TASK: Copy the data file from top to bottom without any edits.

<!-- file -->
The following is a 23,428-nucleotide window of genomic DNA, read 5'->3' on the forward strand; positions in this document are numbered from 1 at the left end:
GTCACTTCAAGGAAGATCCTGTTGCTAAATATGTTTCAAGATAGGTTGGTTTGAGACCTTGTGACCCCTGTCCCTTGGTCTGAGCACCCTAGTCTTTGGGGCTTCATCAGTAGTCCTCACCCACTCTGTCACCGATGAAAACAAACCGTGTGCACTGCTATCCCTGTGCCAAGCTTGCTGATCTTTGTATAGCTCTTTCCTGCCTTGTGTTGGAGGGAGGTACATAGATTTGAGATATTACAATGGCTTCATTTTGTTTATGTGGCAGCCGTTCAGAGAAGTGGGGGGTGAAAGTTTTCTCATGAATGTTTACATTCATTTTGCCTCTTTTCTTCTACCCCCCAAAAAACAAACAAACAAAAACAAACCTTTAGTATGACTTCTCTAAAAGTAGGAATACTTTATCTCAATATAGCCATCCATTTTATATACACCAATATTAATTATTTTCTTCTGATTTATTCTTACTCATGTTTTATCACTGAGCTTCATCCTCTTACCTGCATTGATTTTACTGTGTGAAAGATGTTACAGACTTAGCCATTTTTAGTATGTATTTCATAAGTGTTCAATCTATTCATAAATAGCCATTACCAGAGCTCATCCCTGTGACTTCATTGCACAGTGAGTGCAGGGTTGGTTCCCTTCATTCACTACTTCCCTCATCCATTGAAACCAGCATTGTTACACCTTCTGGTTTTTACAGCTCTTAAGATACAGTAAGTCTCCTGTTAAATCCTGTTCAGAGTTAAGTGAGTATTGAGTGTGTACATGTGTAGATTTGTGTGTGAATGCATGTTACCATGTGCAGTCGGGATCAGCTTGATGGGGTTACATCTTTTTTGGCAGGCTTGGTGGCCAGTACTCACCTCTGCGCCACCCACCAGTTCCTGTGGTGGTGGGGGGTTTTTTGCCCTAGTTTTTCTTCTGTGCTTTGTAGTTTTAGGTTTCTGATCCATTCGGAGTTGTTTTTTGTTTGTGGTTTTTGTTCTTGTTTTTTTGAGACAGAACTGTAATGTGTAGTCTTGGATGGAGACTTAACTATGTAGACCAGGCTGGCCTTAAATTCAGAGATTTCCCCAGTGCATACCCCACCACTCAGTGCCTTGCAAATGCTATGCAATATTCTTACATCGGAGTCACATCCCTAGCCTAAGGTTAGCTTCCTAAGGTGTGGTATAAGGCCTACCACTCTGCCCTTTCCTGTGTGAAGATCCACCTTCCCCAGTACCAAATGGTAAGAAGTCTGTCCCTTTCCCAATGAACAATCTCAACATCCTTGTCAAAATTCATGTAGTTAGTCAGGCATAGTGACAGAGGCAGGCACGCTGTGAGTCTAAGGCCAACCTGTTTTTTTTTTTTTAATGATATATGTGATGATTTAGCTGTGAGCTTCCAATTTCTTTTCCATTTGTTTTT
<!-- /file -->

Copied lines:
The following is a 23,428-nucleotide window of genomic DNA, read 5'->3' on the forward strand; positions in this document are numbered from 1 at the left end:
GTCACTTCAAGGAAGATCCTGTTGCTAAATATGTTTCAAGATAGGTTGGTTTGAGACCTTGTGACCCCTGTCCCTTGGTCTGAGCACCCTAGTCTTTGGGGCTTCATCAGTAGTCCTCACCCACTCTGTCACCGATGAAAACAAACCGTGTGCACTGCTATCCCTGTGCCAAGCTTGCTGATCTTTGTATAGCTCTTTCCTGCCTTGTGTTGGAGGGAGGTACATAGATTTGAGATATTACAATGGCTTCATTTTGTTTATGTGGCAGCCGTTCAGAGAAGTGGGGGGTGAAAGTTTTCTCATGAATGTTTACATTCATTTTGCCTCTTTTCTTCTACCCCCCAAAAAACAAACAAACAAAAACAAACCTTTAGTATGACTTCTCTAAAAGTAGGAATACTTTATCTCAATATAGCCATCCATTTTATATACACCAATATTAATTATTTTCTTCTGATTTATTCTTACTCATGTTTTATCACTGAGCTTCATCCTCTTACCTGCATTGATTTTACTGTGTGAAAGATGTTACAGACTTAGCCATTTTTAGTATGTATTTCATAAGTGTTCAATCTATTCATAAATAGCCATTACCAGAGCTCATCCCTGTGACTTCATTGCACAGTGAGTGCAGGGTTGGTTCCCTTCATTCACTACTTCCCTCATCCATTGAAACCAGCATTGTTACACCTTCTGGTTTTTACAGCTCTTAAGATACAGTAAGTCTCCTGTTAAATCCTGTTCAGAGTTAAGTGAGTATTGAGTGTGTACATGTGTAGATTTGTGTGTGAATGCATGTTACCATGTGCAGTCGGGATCAGCTTGATGGGGTTACATCTTTTTTGGCAGGCTTGGTGGCCAGTACTCACCTCTGCGCCACCCACCAGTTCCTGTGGTGGTGGGGGGTTTTTTGCCCTAGTTTTTCTTCTGTGCTTTGTAGTTTTAGGTTTCTGATCCATTCGGAGTTGTTTTTTGTTTGTGGTTTTTGTTCTTGTTTTTTTGAGACAGAACTGTAATGTGTAGTCTTGGATGGAGACTTAACTATGTAGACCAGGCTGGCCTTAAATTCAGAGATTTCCCCAGTGCATACCCCACCACTCAGTGCCTTGCAAATGCTATGCAATATTCTTACATCGGAGTCACATCCCTAGCCTAAGGTTAGCTTCCTAAGGTGTGGTATAAGGCCTACCACTCTGCCCTTTCCTGTGTGAAGATCCACCTTCCCCAGTACCAAATGGTAAGAAGTCTGTCCCTTTCCCAATGAACAATCTCAACATCCTTGTCAAAATTCATGTAGTTAGTCAGGCATAGTGACAGAGGCAGGCACGCTGTGAGTCTAAGGCCAACCTGTTTTTTTTTTTTTAATGATATATGTGATGATTTAGCTGTGAGCTTCCAATTTCTTTTCCATTTGTTTTT